Cancer and HIV
January 12, 2014
Cancer is the uncontrolled growth of abnormal cells in the body. Cancer cells are called malignant cells. Malignant means bad and getting worse.
Cancer has been associated with AIDS from the beginning of the epidemic. A group of unusual cases of Kaposi's sarcoma (KS) -- which normally shows up in older men -- was identified in young men in Los Angeles. See fact sheet 511 for more information on KS.
Many types of cancer occur in people with HIV. Some cancers, called AIDS-defining cancers, are part of the official definition of AIDS. They include KS, Non-Hodgkin's Lymphoma (see fact sheet 512), and severe cervical cancer.
The official Centers for Disease Control definition of AIDS includes people who test positive for HIV and who have one of the following cancers: invasive cervical cancer (see fact sheet 510), non-Hodgkin lymphoma, or KS.
With the use of antiretroviral therapy, the rates of these AIDS-related cancers have dropped significantly. At the same time, people with HIV are at higher than average risk for several other cancers, including Hodgkin lymphoma and cancers of the anus, lung, liver, and skin, The number of cases of these other cancers is increasing in people with HIV.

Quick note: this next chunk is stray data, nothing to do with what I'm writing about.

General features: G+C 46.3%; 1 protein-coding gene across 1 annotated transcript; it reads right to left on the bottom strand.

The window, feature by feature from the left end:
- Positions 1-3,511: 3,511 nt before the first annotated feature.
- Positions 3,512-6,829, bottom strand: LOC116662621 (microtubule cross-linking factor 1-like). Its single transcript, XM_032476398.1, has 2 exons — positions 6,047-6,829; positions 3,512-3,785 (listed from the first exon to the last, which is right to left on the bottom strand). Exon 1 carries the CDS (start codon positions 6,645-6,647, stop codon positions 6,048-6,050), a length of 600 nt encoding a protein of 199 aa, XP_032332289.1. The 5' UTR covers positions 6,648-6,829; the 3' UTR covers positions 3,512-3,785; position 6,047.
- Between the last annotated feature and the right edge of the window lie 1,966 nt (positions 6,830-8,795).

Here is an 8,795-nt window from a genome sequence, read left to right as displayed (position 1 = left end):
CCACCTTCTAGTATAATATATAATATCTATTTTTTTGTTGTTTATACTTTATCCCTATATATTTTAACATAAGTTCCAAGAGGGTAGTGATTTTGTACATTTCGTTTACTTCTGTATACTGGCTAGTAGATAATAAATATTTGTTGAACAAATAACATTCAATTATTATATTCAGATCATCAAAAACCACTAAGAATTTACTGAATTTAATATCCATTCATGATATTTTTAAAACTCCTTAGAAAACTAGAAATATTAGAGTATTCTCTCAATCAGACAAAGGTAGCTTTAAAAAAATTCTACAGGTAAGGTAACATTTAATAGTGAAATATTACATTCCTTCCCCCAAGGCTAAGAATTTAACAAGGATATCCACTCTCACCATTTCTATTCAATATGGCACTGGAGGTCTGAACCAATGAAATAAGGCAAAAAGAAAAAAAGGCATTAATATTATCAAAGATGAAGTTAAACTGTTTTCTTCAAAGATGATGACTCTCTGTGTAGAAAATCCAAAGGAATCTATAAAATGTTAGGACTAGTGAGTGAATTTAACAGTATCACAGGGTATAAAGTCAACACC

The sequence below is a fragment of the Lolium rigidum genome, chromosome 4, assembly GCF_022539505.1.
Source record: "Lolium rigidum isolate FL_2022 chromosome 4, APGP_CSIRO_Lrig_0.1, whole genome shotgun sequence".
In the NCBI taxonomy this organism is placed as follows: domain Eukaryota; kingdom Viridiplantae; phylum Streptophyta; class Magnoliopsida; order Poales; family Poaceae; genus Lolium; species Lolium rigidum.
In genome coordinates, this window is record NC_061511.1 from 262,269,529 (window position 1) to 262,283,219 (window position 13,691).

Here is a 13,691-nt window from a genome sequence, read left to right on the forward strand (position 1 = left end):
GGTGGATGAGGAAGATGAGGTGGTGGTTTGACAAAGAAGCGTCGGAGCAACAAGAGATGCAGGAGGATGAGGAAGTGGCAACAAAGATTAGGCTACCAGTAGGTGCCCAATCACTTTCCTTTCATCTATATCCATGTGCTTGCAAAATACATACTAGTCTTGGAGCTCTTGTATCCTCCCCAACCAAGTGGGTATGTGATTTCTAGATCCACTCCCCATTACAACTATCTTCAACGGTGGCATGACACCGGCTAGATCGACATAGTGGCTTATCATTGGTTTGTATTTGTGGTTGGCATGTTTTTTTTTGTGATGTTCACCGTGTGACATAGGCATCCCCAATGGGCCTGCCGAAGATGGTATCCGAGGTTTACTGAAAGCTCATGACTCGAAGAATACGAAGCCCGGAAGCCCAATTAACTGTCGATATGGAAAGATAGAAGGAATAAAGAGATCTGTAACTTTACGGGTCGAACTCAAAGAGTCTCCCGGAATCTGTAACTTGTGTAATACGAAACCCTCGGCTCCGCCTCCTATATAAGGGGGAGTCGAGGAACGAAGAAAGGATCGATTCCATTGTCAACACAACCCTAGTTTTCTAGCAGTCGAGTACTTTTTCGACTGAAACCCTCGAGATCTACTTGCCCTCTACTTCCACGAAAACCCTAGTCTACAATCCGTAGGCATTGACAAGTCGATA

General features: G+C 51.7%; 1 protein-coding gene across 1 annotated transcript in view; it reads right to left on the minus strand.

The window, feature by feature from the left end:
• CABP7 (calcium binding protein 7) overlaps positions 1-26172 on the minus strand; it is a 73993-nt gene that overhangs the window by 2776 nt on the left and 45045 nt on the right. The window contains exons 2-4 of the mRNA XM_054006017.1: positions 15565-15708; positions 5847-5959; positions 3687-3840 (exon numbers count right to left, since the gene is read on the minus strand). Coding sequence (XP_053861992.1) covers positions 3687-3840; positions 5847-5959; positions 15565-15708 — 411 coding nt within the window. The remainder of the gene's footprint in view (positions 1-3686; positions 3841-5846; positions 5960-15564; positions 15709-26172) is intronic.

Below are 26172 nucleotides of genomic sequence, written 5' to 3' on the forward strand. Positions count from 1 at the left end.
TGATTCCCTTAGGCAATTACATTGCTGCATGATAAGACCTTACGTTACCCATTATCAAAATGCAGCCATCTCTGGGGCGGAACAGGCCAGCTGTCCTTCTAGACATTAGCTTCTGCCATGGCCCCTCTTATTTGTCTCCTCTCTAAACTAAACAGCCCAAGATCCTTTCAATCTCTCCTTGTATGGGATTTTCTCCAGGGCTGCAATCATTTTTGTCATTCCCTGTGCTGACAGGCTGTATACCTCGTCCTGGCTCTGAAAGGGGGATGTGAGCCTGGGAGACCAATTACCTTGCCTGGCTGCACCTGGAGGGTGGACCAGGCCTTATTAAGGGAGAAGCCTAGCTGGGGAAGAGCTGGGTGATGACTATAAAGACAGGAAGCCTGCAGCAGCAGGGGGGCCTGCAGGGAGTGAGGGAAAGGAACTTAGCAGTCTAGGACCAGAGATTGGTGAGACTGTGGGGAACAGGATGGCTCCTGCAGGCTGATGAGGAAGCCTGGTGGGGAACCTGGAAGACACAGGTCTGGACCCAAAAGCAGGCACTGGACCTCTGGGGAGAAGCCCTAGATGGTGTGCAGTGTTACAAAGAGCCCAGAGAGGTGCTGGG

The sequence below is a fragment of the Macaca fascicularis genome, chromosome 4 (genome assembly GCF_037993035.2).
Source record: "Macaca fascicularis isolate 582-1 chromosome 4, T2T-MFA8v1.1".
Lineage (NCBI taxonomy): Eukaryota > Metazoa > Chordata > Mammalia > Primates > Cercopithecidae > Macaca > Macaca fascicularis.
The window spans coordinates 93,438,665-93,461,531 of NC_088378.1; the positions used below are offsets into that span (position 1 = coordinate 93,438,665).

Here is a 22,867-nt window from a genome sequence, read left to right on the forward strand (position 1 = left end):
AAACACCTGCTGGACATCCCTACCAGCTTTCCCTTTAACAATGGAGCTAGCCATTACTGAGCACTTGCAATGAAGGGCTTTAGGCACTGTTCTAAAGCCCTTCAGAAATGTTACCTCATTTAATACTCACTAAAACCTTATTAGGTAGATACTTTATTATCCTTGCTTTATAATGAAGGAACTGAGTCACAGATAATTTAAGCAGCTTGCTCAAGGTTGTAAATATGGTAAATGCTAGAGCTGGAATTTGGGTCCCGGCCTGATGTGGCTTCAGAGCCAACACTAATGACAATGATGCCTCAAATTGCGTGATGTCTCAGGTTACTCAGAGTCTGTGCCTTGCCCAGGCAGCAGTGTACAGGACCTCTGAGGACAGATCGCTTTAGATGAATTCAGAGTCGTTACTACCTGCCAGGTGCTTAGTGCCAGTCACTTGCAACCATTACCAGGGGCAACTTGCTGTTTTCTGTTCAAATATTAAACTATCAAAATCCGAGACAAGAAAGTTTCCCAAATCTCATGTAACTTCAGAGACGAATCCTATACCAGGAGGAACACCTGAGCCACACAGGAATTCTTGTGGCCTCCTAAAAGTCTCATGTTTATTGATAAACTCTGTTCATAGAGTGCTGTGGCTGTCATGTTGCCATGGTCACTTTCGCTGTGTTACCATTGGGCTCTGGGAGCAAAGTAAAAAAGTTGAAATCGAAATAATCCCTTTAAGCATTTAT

Several studies found higher rates of some cancers in people with HIV, compared to the general population.
Many factors could explain this:
Some cancers appear in people with HIV at a younger age than in the general population. Some people think that HIV accelerates aging, and that cancers are one sign of this..A careful study suggested that this is not true for most cancers. The study found that most people with HIV are studied at younger ages than the general population. Most people with HIV are between ages 30 and 55, so cancers seem to occur at younger ages. For the general population, increasing age is linked to higher rates of cancer. As the AIDS population ages, the age of cancer cases will increase.
However, people with HIV do appear to develop anal cancer, lung cancer, and Hodgkin lymphoma at a younger age. This may be due to the effects of HIV on these cancers. It could also be caused by early exposure to risk factors for these types of cancer, such as earlier age of starting smoking or sexual activity (leading to HPV infection). Also, people with HIV are monitored more carefully from a younger age, so cancers may be detected earlier.
This article was provided by AIDS InfoNet. Visit AIDS InfoNet's website to find out more about their activities and publications.
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